Many new bilingual private schools in China involve a collaboration of Chinese and Americans or Brits. Trust is a key issue.
1. Layer One:
Many Chinese, in my travels, have told me: China is a low-trust society.
This is a debatable point, and if it’s true, the precise cause of distrust is also debatable.
I thought this was a lucid discussion on Reddit, that captured the types of things I’ve heard in the past year:
Has China always been a low trust society?
This may come off as a rant, but it’s well meaning. I work with mainlander Chinese. There are many qualities I appreciate in their general work habits. For example industriousness is very high and they’re more inclined to make decisions by facts than personal ego. But there are some characteristics, which I find remarkably different. I’ve accepted these as they are. And I’m sure they accept my qualities as they are. However I want to look towards history to understand these differences.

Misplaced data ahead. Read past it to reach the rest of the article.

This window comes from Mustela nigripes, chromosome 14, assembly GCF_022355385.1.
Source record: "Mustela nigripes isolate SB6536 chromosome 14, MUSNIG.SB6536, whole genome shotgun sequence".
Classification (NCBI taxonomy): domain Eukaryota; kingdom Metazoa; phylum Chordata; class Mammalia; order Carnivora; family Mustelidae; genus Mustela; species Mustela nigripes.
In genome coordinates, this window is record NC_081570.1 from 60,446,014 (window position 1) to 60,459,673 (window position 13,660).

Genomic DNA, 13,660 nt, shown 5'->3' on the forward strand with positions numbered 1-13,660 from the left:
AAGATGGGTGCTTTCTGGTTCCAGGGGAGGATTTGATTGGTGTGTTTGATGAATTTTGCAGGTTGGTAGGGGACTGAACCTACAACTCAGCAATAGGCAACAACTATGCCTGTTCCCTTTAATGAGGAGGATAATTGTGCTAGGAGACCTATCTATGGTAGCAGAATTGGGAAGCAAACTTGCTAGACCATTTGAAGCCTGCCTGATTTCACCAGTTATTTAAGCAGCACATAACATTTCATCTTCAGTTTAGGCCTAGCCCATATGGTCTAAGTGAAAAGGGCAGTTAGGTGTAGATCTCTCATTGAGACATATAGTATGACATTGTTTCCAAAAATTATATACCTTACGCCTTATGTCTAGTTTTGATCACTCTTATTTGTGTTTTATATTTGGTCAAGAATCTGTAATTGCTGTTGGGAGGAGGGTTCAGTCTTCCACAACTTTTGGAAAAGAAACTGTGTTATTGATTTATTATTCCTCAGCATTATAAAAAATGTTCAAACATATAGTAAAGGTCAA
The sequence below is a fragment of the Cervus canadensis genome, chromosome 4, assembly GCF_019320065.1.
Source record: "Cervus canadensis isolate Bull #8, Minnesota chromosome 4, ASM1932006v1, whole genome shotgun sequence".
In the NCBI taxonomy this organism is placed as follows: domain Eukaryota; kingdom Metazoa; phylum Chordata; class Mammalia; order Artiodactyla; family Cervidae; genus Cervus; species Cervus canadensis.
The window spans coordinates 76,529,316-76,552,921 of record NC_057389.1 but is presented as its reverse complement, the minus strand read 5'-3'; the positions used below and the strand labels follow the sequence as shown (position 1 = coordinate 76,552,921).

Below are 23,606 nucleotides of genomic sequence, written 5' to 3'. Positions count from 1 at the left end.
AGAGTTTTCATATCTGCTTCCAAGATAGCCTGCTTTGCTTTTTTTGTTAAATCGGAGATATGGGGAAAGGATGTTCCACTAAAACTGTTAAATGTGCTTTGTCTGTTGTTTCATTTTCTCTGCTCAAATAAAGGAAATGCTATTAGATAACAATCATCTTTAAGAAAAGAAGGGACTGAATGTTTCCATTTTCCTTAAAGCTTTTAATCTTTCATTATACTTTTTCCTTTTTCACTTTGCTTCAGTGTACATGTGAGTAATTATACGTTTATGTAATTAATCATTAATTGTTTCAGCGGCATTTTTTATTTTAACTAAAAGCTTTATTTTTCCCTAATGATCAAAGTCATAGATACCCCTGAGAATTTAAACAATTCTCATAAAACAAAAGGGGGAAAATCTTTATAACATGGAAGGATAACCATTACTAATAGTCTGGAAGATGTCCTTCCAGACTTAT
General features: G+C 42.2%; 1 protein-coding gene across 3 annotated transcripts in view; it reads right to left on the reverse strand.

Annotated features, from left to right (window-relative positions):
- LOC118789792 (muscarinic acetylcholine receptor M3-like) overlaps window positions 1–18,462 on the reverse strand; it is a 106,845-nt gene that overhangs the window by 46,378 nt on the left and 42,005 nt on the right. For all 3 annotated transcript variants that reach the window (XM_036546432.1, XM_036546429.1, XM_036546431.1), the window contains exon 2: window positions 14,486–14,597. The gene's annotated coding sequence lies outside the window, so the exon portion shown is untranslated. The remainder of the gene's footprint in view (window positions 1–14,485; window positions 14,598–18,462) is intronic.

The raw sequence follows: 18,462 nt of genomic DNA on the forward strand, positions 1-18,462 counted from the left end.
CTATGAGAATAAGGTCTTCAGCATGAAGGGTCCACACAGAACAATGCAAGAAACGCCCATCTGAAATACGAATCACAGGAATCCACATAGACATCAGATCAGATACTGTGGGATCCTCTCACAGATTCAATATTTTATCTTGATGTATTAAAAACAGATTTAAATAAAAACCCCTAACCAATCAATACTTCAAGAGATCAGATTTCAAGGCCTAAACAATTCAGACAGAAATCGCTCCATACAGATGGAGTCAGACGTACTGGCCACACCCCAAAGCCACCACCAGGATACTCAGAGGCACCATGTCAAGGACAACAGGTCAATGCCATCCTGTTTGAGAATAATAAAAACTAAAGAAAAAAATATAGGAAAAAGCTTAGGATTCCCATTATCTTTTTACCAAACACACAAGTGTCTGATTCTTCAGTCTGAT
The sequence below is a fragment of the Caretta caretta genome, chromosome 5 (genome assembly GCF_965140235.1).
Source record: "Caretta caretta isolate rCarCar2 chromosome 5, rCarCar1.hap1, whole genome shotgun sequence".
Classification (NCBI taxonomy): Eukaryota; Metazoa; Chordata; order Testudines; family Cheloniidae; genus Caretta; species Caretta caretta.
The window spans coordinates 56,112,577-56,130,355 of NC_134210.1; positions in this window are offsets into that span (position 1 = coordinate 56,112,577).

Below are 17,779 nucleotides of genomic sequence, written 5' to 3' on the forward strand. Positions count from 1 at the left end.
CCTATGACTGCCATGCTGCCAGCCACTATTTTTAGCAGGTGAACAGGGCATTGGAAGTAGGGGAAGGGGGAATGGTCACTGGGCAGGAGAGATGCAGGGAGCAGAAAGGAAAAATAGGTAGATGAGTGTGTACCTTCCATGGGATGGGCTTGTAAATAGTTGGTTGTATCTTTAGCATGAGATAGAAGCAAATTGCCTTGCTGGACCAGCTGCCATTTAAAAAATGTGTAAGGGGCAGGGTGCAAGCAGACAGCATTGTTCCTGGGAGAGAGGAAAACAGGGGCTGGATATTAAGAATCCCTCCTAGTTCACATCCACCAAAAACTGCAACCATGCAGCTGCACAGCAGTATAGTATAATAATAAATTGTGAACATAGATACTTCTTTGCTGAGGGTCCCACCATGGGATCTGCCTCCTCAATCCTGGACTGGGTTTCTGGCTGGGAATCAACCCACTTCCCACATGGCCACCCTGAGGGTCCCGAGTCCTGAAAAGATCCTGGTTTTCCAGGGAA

My perception now is the following. First there’s no concept of trust outside clan. Clan is friends and family. Everyone outside is fair game. On the bright side everyone inside is rewarded with extreme loyalty. Chinese friendships are much deeper than western friendships.
Of course this carries issues. Because inside a network this necessarily places people into hierarchical positions. This means issues in a three way friendship are addressed through status rather than any standard of conduct.
Religion or something religion like is what mediates issues in western culture. There’s a concept of doing the right thing regardless of who’s involved. But I think this notion is completely foreign in China.
…I was even told by a colleague, “Why bother innovating, someone will just take our idea. Let someone else develop it and then we’ll take it.”
Are there any history books that particularly speak to these differences? Was China always like this, or is this a product of the cultural revolution?
One response was:
I don’t think it was always like this.
In the UK, there are still high trust places where you can leave farm produce at the end of your driveway and people will leave the correct money in a container. There are places where you don’t need to lock your door. Conversely there are places where you leave your bike for 5 minutes on your own driveway and it is gone. First time I went to London I got my phone stolen. Other times I met fellow Brits abroad who would give money to help another Brit out despite not knowing them.